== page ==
Fixing Our Broken

Housing Market

On 7 February 2017 the Government finally published their much anticipated Housing White Paper ‘Fixing Our Broken Housing Market’. 


It was hoped that it would result in a step change in the process and procedures slowing the rate of house building. Unfortunately, this isn’t so much a blueprint for a new housing sector but rather a document setting out what might one day go into that blueprint. It is accompanied by some 38 questions which the Government is consulting on until 2 May 2017.

So what do we know:

In terms of local plans, the Government will:

  • ‘Insist’ on up-to-date local plans with regulations requiring that plans are reviewed every five years.
  • Amend the tests of what is expected of a ‘sound’ plan, to make clear that it should set out ‘an’ appropriate strategy.
  • Consult ‘at the earliest opportunity this year’ on a new standard methodology for calculating objectively assessed housing needs. Given the level of debate over the previous year following the LPEG recommendations, it is somewhat surprising the Government have not simply taken this on board to develop a new methodology. The new methodology is expected to be in place by April 2018.
  • In a link with the industrial strategy and the devolution deals, amend the NPPF so that LPAs will be expected to identify the development opportunities that infrastructure investment offers and take account of these in the next review of their local plan.
  • Change the NPPF to ensure LPAs understand that they should plan proactively for Build to Rent where there is a need.
  • Provide further support for new settlements, including proposals to allow for locally accountable New Town Development Corporations.
  • Following the independent review on CIL, consider the options for reforming the system and make an announcement at the 2017 Autumn Budget.


In terms of the application process, the Government will:

  • Increase set planning fees nationally and, from July 2017, allow LPAs to increase fees by 20% if they commit to invest the additional income in their planning department.
  • Amend the NPPF to place (even more) emphasis on using brownfield land for housing and more restrictions on development in the Green Belt.
  • Amend the NPPF to promote more efficient use of land.
  • Change the application forms to require a ‘start date’ and ‘build out rate’.
  • Amend the NPPF to give LPAs the opportunity to have their housing land supply agreed on an annual basis and fixed for a one-year period, echoing proposals suggested last year. However, to take advantage of this, the LPA would need to accept a 10% buffer.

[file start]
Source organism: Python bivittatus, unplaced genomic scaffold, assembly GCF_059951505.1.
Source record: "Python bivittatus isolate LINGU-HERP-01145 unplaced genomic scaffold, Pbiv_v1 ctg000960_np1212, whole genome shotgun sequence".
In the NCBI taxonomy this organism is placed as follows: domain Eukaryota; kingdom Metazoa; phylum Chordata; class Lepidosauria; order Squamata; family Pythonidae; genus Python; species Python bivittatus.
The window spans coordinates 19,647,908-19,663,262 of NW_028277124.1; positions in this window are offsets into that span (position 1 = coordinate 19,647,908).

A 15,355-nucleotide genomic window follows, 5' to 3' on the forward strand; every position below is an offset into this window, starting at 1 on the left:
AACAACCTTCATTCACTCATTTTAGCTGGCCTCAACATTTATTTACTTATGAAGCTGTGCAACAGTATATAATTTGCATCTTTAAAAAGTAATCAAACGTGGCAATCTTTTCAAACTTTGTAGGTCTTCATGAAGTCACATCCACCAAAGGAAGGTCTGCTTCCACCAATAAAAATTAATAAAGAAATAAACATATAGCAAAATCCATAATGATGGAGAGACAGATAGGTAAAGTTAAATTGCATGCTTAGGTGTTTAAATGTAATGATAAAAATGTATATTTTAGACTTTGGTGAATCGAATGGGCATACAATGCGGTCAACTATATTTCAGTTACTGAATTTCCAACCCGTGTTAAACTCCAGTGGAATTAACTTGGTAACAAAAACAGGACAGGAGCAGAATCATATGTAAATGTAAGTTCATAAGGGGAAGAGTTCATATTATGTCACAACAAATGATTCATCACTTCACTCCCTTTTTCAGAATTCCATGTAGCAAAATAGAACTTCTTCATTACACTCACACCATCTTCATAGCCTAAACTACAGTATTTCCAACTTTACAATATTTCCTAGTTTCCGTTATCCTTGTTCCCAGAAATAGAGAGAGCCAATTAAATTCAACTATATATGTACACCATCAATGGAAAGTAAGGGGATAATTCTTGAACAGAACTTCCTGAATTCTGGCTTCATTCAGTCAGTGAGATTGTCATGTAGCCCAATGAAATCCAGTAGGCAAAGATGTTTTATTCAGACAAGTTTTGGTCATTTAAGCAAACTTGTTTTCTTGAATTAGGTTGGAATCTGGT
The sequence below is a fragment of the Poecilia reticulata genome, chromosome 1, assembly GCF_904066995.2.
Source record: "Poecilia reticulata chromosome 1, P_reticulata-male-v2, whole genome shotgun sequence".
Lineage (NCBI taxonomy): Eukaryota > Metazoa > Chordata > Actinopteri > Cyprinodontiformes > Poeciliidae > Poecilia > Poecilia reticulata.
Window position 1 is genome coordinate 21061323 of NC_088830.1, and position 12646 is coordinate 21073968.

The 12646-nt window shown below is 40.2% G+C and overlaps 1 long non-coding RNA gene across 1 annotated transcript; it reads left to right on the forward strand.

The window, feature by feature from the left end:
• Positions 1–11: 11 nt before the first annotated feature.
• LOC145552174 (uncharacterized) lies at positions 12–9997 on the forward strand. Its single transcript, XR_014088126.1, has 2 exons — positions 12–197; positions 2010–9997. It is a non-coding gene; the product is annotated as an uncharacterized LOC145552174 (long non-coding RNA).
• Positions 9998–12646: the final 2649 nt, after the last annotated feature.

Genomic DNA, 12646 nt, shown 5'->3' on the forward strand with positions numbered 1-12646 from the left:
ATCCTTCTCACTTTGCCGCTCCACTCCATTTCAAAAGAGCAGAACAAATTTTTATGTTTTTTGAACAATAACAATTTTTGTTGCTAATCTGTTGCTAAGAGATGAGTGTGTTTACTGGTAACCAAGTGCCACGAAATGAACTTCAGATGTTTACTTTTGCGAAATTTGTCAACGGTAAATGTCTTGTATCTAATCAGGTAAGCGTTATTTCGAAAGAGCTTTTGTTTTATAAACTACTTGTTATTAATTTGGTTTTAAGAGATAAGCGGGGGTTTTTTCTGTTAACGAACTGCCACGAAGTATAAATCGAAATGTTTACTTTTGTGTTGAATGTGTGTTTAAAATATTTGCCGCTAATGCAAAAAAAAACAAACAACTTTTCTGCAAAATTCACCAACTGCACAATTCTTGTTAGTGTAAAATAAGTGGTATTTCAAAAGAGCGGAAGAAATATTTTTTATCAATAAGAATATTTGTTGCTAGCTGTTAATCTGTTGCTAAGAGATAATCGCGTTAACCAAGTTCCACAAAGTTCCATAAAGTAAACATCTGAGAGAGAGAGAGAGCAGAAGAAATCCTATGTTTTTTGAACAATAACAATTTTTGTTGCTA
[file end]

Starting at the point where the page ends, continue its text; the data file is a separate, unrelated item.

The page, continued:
• Amend the NPPF to encourage LPAs to consider how realistic it is that a site will be developed before giving planning permission. The Government is also considering encouraging LPAs to shorten the timescales for developers to implement a permission for housing development.
  • Set out a new ‘Housing Delivery Test’. From November 2017, if delivery of housing falls below 95% of the LPAs annual housing requirement, the LPA will be required to publish an action plan. Should it fall below 85%, a 20% buffer should be applied to their five year housing land supply if they had not already done so.
  • Amend the NPPF to introduce a clear expectation that housing sites deliver a minimum of 10% affordable home ownership units (e.g. starter homes).
  • Change the definition of affordable housing to introduce a household income eligibility cap and a definition of affordable private rented housing, coming into force in April 2018.
  • Consult on introducing a fee for making a planning appeal to act as a deterrent for unnecessary appeals.


In terms of ensuring sites with planning permission are built more quickly, the Government will:

  • Roll out a streamlined approach to the protected species licensing system to speed up house building.
  • Provide guidance to LPAs on using CPOs to support the building of stalled sites.


Bidwells Comment

Whilst many of these suggestions are welcomed, it is somewhat disappointing that despite the considerable amount of consultation undertaken on the planning system in recent years and an Autumn Budget Statement that made clear that the housing crisis desperately needs to be addressed, that no single measure to address the crisis is implemented as part of this Government announcement. With a further round of consultation now open until May, it seems unlikely that we will see any material changes before the Summer. Indeed, many of the proposals will not come into force until April 2018.

There are a number of issues that the White Paper is worryingly silent on.

For example, there is no mention of the impact on land values resulting from a more affordable housing market. While this impact might be considered acceptable by many, for the landowners, the decline in value will likely mean that selling for housing development becomes far less attractive. The Government needs to engage with landowners to ensure that this situation does not occur.

There is also no mention of what measures might be applied to those LPAs that fail to publish a local plan in time for the Spring 2017 deadline. Several LPAs delayed revising their local plans because of the imminent White Paper, apparently on the advice of the DCLG. These LPAs in particular will feel that they have been left high and dry.

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